A complete understanding of the various rock properties is essential in determining the rockfluid interactions that take place during coreflood experiments. Although Berea sandstone, Baker dolomite and Indiana limestone have been used by the petroleum industry as reference materials, very few data have been reported in the literature regarding their basic rock properties. This paper contains petrographic and petrophysical data for these rock types. Twelve representative samples were selected to study the variability and the relationship of several rock properties, including mineral content, grain and pore size, porosity, permeability, specific surface area, mercury capillary pressure, and electrokinetic properties.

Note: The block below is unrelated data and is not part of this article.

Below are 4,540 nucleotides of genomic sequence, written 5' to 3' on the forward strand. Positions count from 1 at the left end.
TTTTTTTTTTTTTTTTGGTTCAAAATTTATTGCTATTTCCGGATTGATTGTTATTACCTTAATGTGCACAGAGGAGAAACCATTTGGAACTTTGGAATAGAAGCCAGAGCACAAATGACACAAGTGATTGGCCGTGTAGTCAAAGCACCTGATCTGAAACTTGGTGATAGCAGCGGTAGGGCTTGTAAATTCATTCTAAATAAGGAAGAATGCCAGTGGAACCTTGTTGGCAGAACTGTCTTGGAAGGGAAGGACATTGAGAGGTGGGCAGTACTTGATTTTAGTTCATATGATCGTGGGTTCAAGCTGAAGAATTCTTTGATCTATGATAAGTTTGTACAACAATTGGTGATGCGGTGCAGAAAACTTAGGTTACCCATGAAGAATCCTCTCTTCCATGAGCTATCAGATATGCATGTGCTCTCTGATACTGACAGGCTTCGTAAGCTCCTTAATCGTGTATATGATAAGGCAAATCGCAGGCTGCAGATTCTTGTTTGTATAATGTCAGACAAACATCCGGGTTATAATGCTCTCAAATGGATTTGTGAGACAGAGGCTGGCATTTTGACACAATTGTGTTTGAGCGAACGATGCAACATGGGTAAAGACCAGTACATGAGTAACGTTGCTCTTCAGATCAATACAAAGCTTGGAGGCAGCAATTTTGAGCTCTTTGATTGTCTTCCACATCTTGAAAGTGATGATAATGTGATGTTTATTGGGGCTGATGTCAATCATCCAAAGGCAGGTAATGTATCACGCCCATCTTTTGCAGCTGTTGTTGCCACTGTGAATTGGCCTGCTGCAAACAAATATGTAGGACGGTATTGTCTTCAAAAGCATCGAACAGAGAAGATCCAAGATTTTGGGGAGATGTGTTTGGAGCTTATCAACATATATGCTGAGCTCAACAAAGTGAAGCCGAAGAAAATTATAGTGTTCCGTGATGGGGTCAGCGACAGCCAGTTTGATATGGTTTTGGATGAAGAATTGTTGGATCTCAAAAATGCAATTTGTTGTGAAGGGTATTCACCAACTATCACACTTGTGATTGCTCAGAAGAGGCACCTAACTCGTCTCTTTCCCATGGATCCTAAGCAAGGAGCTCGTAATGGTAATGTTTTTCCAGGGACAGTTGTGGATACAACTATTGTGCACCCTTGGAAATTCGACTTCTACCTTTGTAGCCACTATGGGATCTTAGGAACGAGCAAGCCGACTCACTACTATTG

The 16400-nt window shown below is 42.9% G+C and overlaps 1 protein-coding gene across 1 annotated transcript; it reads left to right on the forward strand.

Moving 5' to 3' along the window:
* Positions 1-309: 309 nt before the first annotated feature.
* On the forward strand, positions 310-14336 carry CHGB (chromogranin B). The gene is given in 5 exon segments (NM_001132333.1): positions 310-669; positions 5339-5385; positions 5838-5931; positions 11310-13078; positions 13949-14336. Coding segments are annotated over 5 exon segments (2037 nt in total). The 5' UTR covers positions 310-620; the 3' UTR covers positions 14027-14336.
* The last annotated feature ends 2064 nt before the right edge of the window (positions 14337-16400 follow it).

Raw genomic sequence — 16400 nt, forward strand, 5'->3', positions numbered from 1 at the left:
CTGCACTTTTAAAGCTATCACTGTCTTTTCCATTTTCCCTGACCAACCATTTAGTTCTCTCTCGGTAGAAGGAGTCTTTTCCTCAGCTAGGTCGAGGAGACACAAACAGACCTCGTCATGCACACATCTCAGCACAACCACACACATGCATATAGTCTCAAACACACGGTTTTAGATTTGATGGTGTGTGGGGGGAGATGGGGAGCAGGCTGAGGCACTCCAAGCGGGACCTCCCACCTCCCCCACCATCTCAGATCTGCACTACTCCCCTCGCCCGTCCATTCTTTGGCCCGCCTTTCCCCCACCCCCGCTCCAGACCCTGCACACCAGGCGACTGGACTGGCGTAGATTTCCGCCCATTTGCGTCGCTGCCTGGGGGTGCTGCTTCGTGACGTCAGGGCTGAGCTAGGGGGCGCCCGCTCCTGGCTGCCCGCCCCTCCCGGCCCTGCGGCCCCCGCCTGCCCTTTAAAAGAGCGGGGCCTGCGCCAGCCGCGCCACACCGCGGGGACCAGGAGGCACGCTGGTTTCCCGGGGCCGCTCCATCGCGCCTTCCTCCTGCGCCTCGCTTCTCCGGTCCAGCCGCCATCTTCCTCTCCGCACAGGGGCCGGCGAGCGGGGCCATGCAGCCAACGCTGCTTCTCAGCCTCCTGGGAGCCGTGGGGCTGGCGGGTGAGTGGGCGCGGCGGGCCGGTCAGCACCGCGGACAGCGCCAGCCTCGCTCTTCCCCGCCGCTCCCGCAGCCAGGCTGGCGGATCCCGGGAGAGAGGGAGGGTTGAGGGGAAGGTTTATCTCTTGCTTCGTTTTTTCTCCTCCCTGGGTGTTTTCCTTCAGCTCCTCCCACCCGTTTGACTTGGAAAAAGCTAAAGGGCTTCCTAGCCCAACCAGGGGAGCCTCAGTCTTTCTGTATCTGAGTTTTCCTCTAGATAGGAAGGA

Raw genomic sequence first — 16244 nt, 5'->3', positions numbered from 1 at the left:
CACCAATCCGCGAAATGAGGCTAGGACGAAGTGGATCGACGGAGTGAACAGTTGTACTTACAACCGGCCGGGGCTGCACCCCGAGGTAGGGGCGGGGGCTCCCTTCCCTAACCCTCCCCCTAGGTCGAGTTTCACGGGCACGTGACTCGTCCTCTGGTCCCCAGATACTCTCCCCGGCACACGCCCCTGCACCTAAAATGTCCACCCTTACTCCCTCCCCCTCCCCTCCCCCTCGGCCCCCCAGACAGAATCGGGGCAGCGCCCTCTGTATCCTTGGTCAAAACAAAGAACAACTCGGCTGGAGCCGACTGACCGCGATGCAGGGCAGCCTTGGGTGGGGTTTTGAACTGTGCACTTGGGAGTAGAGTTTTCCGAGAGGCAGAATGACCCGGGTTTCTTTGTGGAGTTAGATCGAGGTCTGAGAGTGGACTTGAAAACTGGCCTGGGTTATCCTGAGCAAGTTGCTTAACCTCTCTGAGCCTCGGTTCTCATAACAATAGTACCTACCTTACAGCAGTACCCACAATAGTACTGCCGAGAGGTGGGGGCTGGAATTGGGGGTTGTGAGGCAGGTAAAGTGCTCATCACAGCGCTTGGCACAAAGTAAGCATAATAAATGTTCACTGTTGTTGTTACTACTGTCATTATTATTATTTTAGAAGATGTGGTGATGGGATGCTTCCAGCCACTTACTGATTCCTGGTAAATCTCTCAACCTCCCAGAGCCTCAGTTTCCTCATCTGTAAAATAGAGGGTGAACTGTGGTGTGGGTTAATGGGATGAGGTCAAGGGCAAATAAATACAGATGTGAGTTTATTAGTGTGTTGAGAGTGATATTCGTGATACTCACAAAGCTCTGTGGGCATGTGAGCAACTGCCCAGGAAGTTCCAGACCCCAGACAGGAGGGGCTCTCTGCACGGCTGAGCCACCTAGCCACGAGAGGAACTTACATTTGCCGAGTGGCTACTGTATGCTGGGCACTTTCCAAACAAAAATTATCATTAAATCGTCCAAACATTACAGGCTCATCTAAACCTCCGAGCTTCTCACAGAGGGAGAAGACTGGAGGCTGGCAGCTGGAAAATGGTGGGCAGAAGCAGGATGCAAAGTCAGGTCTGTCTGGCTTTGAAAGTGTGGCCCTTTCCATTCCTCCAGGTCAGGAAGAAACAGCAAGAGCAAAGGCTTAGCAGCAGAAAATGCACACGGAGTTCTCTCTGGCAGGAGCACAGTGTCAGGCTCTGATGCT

The results indicate: 1) the Upper Berea sandstone samples studied exhibit correlations between porosity, permeability, specific surface area, and various parameters obtained from the mercury capillary pressure analyses that may be used to predict certain rock properties, 2) Baker dolomite and Indiana limestone contain a small amount of clays and organic matter, 3) These carbonates show a bimodal pore throat size distribution based on mercury capillary pressure analyses, and 4) The surface charges of these rocks are very dependent on the brine composition and pH.

The specific surface area and surface charge data can be used to determine the amount of chemical retention during corefloods using these or similar reservoir rocks. This information is necessary to optimize chemical processes used in the oilfield.

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